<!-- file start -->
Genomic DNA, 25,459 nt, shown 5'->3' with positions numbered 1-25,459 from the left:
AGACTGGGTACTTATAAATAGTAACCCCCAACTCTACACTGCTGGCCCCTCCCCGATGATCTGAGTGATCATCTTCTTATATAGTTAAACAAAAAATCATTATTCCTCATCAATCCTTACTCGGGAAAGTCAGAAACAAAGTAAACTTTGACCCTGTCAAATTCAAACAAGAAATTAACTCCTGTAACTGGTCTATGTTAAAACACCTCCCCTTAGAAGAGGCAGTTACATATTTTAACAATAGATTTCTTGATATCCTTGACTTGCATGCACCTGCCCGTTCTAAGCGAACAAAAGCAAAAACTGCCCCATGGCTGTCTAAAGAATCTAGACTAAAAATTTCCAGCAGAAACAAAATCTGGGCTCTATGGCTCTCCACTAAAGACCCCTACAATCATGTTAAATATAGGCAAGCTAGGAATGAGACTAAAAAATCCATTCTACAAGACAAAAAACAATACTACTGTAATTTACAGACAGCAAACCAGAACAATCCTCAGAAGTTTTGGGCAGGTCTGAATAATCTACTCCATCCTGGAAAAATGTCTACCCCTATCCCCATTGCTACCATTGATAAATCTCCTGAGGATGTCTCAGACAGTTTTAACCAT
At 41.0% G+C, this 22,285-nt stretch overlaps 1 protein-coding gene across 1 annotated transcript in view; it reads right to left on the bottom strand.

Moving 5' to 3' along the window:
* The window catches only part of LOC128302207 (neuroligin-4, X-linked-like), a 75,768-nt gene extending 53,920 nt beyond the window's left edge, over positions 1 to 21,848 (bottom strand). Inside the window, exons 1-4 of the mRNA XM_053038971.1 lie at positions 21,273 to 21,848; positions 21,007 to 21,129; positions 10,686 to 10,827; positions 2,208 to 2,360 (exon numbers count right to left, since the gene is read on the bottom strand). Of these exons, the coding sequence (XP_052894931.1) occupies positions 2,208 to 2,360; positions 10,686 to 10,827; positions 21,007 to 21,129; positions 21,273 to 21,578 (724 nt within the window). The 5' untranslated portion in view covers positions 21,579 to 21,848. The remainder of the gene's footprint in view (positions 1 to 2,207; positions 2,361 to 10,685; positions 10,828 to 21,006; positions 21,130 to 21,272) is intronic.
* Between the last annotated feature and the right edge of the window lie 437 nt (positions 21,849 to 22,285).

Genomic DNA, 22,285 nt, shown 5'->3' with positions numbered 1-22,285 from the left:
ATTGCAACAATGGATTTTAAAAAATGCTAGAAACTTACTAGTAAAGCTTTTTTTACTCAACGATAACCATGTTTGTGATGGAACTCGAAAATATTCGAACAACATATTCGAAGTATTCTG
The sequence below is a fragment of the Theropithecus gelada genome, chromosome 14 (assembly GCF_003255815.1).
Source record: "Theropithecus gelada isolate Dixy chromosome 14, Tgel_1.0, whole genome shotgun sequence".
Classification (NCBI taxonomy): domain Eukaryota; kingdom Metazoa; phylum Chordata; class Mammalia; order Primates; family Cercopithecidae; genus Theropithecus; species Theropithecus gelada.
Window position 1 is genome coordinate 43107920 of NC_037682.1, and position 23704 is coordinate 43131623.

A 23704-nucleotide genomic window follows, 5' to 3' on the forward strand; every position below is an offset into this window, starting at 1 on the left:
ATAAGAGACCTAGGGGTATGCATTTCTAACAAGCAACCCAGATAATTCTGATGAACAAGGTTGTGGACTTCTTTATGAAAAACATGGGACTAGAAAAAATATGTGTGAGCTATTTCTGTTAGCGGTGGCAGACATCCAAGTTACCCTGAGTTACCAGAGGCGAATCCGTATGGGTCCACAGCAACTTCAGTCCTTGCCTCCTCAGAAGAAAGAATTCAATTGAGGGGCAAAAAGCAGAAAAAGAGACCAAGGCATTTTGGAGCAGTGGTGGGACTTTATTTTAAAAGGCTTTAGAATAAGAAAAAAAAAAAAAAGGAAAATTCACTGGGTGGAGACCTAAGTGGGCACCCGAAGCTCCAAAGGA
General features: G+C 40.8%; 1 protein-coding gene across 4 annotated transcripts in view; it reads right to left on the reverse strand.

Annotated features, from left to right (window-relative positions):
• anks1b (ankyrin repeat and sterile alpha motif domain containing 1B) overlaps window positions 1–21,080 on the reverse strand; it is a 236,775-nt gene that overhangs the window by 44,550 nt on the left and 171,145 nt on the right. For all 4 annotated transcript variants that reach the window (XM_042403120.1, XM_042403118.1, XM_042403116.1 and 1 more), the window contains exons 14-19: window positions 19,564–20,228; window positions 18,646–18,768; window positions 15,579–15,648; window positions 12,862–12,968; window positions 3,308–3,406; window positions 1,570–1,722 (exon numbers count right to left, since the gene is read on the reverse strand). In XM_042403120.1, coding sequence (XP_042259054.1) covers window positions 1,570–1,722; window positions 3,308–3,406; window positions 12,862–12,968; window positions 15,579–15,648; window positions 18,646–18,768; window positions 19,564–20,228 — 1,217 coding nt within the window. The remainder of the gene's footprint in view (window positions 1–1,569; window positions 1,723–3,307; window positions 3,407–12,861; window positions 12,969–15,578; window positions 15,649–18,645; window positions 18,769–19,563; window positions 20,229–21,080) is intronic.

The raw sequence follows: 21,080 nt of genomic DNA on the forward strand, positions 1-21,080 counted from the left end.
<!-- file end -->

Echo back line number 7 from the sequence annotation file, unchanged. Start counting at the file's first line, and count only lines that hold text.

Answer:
Genomic DNA, 22,285 nt, shown 5'->3' with positions numbered 1-22,285 from the left: